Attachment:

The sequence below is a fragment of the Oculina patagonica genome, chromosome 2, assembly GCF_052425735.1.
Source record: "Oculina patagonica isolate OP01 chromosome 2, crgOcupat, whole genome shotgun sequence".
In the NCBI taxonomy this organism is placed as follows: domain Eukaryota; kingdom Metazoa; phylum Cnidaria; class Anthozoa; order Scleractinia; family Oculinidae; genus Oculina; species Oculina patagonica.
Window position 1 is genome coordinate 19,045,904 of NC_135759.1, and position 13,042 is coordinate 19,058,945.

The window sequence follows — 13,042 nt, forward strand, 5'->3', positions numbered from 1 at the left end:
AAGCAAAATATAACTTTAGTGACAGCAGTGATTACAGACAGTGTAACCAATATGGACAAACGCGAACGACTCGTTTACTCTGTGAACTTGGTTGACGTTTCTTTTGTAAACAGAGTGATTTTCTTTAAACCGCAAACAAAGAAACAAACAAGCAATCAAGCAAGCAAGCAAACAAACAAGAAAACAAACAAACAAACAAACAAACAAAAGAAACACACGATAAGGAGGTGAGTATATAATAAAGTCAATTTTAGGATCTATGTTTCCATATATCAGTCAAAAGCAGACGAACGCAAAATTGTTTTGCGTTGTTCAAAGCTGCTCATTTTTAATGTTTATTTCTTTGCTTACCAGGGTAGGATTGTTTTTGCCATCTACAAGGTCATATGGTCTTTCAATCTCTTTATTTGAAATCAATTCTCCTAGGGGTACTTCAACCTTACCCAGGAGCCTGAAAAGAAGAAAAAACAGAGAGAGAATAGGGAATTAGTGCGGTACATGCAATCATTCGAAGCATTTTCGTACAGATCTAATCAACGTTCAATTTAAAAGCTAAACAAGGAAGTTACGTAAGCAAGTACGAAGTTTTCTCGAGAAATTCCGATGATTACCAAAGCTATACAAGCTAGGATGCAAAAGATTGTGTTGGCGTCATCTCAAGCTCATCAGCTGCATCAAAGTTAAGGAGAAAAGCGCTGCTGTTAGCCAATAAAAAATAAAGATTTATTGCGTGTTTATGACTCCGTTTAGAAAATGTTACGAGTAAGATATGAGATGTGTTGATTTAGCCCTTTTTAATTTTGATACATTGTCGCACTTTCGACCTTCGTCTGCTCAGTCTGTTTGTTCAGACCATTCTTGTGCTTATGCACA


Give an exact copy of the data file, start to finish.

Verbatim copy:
The sequence below is a fragment of the Oculina patagonica genome, chromosome 2, assembly GCF_052425735.1.
Source record: "Oculina patagonica isolate OP01 chromosome 2, crgOcupat, whole genome shotgun sequence".
In the NCBI taxonomy this organism is placed as follows: domain Eukaryota; kingdom Metazoa; phylum Cnidaria; class Anthozoa; order Scleractinia; family Oculinidae; genus Oculina; species Oculina patagonica.
Window position 1 is genome coordinate 19,045,904 of NC_135759.1, and position 13,042 is coordinate 19,058,945.

The window sequence follows — 13,042 nt, forward strand, 5'->3', positions numbered from 1 at the left end:
AAGCAAAATATAACTTTAGTGACAGCAGTGATTACAGACAGTGTAACCAATATGGACAAACGCGAACGACTCGTTTACTCTGTGAACTTGGTTGACGTTTCTTTTGTAAACAGAGTGATTTTCTTTAAACCGCAAACAAAGAAACAAACAAGCAATCAAGCAAGCAAGCAAACAAACAAGAAAACAAACAAACAAACAAACAAACAAAAGAAACACACGATAAGGAGGTGAGTATATAATAAAGTCAATTTTAGGATCTATGTTTCCATATATCAGTCAAAAGCAGACGAACGCAAAATTGTTTTGCGTTGTTCAAAGCTGCTCATTTTTAATGTTTATTTCTTTGCTTACCAGGGTAGGATTGTTTTTGCCATCTACAAGGTCATATGGTCTTTCAATCTCTTTATTTGAAATCAATTCTCCTAGGGGTACTTCAACCTTACCCAGGAGCCTGAAAAGAAGAAAAAACAGAGAGAGAATAGGGAATTAGTGCGGTACATGCAATCATTCGAAGCATTTTCGTACAGATCTAATCAACGTTCAATTTAAAAGCTAAACAAGGAAGTTACGTAAGCAAGTACGAAGTTTTCTCGAGAAATTCCGATGATTACCAAAGCTATACAAGCTAGGATGCAAAAGATTGTGTTGGCGTCATCTCAAGCTCATCAGCTGCATCAAAGTTAAGGAGAAAAGCGCTGCTGTTAGCCAATAAAAAATAAAGATTTATTGCGTGTTTATGACTCCGTTTAGAAAATGTTACGAGTAAGATATGAGATGTGTTGATTTAGCCCTTTTTAATTTTGATACATTGTCGCACTTTCGACCTTCGTCTGCTCAGTCTGTTTGTTCAGACCATTCTTGTGCTTATGCACA